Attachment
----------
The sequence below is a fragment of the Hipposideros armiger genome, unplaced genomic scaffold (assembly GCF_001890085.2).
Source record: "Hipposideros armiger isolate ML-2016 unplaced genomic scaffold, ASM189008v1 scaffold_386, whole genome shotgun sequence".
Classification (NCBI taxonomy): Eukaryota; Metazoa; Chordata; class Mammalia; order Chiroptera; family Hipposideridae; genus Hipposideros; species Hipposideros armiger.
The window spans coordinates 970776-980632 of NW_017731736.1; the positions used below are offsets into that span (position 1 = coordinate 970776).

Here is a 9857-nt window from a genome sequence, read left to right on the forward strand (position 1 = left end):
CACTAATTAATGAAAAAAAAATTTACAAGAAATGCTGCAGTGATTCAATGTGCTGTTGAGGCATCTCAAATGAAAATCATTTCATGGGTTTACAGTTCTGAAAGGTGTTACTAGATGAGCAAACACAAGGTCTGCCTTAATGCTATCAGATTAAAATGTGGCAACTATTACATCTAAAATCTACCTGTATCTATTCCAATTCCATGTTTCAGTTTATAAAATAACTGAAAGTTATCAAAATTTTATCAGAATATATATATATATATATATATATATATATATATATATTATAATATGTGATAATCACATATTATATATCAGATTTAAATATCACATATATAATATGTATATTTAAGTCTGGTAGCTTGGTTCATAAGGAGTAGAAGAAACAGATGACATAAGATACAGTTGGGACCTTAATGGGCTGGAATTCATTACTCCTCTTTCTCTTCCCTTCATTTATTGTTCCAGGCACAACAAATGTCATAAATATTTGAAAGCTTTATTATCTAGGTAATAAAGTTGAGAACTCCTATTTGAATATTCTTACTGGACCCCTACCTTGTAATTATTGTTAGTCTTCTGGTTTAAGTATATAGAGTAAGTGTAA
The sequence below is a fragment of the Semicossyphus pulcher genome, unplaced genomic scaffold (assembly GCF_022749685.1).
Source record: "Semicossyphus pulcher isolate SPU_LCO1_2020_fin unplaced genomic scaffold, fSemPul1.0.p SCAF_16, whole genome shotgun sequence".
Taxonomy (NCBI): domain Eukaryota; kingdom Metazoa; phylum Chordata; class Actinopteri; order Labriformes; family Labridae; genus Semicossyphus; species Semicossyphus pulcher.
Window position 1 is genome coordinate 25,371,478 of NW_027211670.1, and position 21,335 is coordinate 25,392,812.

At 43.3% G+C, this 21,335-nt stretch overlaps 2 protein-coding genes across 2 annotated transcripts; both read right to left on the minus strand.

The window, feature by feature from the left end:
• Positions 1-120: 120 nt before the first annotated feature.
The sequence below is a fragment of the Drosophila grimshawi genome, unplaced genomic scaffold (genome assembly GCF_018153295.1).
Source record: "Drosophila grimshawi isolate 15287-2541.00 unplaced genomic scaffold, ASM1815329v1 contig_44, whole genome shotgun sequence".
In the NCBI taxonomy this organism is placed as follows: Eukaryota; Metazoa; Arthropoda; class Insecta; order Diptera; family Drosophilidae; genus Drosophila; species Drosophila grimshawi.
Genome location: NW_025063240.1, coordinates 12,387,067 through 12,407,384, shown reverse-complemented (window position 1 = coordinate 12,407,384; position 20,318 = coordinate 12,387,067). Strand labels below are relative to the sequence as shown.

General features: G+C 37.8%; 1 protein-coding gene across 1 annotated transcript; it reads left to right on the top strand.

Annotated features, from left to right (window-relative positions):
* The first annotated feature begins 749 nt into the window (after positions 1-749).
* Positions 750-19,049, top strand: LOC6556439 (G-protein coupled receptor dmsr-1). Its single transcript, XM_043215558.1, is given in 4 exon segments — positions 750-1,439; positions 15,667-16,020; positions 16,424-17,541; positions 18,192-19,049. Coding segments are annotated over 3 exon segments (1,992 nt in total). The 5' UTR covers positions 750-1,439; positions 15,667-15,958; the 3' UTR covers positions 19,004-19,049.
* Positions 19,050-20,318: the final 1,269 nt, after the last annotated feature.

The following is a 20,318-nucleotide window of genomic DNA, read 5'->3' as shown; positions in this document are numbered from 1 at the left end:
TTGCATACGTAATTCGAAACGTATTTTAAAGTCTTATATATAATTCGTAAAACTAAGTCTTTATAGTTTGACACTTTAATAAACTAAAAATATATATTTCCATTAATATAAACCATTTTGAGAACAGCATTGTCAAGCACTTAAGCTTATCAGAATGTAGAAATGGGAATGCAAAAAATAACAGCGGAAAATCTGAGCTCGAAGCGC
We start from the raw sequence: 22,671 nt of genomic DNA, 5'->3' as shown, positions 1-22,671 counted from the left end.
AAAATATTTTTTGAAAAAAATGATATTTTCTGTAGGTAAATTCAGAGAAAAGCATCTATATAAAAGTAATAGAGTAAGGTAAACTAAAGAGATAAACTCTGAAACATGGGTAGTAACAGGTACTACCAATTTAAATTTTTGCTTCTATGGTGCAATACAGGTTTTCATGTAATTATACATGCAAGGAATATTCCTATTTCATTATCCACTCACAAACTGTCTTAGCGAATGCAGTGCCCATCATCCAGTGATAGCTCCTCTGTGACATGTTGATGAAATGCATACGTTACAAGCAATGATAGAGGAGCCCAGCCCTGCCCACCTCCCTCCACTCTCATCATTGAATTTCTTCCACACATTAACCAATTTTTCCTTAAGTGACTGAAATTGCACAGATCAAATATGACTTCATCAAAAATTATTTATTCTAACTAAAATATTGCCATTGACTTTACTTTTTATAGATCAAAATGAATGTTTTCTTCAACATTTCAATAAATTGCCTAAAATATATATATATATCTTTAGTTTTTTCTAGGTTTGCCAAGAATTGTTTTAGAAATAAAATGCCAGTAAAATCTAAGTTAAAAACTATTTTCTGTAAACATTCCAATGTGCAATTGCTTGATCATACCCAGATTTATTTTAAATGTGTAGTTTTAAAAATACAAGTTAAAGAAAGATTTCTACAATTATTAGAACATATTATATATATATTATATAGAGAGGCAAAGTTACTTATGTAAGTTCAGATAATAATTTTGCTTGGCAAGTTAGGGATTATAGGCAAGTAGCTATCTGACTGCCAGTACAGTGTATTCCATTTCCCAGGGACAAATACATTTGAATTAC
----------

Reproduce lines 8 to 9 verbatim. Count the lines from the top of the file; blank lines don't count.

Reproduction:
Source record: "Semicossyphus pulcher isolate SPU_LCO1_2020_fin unplaced genomic scaffold, fSemPul1.0.p SCAF_16, whole genome shotgun sequence".
Taxonomy (NCBI): domain Eukaryota; kingdom Metazoa; phylum Chordata; class Actinopteri; order Labriformes; family Labridae; genus Semicossyphus; species Semicossyphus pulcher.